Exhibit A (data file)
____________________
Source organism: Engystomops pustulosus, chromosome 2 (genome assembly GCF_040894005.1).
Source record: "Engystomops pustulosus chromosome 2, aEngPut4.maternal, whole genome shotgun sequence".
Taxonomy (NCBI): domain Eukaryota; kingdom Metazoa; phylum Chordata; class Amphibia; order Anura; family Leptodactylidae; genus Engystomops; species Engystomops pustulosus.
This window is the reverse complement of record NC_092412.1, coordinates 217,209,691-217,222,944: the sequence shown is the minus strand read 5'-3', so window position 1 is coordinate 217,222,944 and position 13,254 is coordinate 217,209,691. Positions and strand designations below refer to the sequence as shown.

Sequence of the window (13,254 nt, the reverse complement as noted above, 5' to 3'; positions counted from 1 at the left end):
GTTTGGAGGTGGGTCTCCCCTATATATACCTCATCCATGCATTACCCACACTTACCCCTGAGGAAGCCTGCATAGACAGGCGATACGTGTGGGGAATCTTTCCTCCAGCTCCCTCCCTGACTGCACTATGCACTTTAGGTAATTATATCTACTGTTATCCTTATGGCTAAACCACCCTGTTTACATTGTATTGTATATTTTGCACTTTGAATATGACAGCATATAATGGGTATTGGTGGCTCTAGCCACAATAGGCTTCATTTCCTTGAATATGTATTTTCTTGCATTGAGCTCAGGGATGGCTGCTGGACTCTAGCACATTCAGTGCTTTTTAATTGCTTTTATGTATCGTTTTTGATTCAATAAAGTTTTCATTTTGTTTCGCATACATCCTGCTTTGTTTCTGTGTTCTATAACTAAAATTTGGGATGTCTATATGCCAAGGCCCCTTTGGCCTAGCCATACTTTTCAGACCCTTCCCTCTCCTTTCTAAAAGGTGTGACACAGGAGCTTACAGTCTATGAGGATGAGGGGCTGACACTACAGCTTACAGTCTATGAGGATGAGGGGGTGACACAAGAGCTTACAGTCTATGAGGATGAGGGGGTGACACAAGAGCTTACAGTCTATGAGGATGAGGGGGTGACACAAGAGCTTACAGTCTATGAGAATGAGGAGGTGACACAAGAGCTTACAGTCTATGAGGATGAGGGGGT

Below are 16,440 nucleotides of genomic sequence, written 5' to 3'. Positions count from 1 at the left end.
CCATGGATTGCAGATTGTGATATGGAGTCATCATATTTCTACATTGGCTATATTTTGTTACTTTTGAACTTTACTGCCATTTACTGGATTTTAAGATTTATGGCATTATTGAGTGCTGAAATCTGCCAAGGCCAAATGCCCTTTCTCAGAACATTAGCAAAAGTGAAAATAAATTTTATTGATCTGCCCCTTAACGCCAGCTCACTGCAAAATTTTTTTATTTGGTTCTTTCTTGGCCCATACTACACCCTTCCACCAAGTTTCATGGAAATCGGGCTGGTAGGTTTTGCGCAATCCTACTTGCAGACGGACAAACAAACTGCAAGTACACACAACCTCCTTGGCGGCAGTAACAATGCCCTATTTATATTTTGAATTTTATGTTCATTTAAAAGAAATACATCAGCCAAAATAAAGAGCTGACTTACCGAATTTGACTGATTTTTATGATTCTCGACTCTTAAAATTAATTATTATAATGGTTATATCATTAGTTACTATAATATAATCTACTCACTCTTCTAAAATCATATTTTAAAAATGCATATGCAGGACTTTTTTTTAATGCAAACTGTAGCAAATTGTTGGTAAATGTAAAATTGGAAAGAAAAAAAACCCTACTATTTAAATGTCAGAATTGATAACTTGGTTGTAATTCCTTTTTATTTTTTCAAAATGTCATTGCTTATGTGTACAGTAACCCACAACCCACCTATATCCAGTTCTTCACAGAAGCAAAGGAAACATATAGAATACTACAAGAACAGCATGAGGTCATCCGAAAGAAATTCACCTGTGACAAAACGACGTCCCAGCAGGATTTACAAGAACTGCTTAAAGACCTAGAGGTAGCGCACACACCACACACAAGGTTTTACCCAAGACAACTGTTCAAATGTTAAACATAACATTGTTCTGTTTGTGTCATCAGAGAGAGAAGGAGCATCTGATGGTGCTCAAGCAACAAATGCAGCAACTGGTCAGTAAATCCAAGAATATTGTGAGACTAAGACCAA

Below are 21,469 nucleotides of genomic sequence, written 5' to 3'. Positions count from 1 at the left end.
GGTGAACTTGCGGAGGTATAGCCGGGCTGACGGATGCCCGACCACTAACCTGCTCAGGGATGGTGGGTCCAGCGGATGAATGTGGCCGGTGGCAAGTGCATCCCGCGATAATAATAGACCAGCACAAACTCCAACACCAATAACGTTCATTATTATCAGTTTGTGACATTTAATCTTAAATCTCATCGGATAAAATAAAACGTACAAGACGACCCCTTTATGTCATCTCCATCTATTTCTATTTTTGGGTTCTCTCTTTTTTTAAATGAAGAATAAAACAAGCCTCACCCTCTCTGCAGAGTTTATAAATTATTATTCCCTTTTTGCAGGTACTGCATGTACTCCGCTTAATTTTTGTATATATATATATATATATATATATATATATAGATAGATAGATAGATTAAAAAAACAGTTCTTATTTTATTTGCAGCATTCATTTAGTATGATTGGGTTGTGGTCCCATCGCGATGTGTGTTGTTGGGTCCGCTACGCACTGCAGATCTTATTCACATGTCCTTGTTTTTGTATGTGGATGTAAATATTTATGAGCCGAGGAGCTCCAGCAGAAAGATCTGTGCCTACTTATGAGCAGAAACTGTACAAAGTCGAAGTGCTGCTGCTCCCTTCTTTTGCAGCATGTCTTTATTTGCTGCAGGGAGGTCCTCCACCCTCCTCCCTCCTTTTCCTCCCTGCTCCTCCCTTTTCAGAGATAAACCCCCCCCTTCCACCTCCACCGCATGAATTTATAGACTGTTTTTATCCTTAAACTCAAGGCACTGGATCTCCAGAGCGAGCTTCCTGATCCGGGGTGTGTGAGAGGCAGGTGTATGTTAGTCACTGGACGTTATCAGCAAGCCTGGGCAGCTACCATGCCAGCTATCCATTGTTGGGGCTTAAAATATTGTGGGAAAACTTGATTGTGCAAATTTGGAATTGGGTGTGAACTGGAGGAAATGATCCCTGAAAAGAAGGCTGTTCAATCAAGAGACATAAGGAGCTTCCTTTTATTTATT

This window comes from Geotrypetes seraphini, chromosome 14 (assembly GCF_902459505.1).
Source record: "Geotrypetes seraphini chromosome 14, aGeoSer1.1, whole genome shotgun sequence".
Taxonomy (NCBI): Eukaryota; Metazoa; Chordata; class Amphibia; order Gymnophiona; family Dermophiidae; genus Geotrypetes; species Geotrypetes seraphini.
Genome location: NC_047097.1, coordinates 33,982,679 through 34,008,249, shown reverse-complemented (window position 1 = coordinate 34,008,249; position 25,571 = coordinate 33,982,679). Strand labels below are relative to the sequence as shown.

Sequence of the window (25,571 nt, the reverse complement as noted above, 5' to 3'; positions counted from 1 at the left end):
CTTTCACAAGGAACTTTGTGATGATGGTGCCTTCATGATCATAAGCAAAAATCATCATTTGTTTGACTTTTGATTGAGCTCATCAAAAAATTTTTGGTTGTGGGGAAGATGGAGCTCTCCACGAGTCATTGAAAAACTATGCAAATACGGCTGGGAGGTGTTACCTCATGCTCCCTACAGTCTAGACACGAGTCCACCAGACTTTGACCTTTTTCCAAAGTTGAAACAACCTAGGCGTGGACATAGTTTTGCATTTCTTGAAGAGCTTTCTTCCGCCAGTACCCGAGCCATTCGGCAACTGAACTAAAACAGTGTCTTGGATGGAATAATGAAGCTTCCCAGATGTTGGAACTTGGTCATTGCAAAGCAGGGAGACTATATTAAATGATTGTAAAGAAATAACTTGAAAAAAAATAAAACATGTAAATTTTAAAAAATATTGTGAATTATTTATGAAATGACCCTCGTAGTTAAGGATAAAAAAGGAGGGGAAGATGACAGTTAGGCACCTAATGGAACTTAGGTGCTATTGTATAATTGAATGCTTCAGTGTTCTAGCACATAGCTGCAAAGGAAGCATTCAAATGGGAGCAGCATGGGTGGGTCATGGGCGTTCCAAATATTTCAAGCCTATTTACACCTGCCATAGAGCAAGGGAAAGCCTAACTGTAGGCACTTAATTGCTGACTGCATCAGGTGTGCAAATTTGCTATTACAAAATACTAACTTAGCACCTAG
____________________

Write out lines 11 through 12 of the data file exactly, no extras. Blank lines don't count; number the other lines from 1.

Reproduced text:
This window comes from Geotrypetes seraphini, chromosome 14 (assembly GCF_902459505.1).
Source record: "Geotrypetes seraphini chromosome 14, aGeoSer1.1, whole genome shotgun sequence".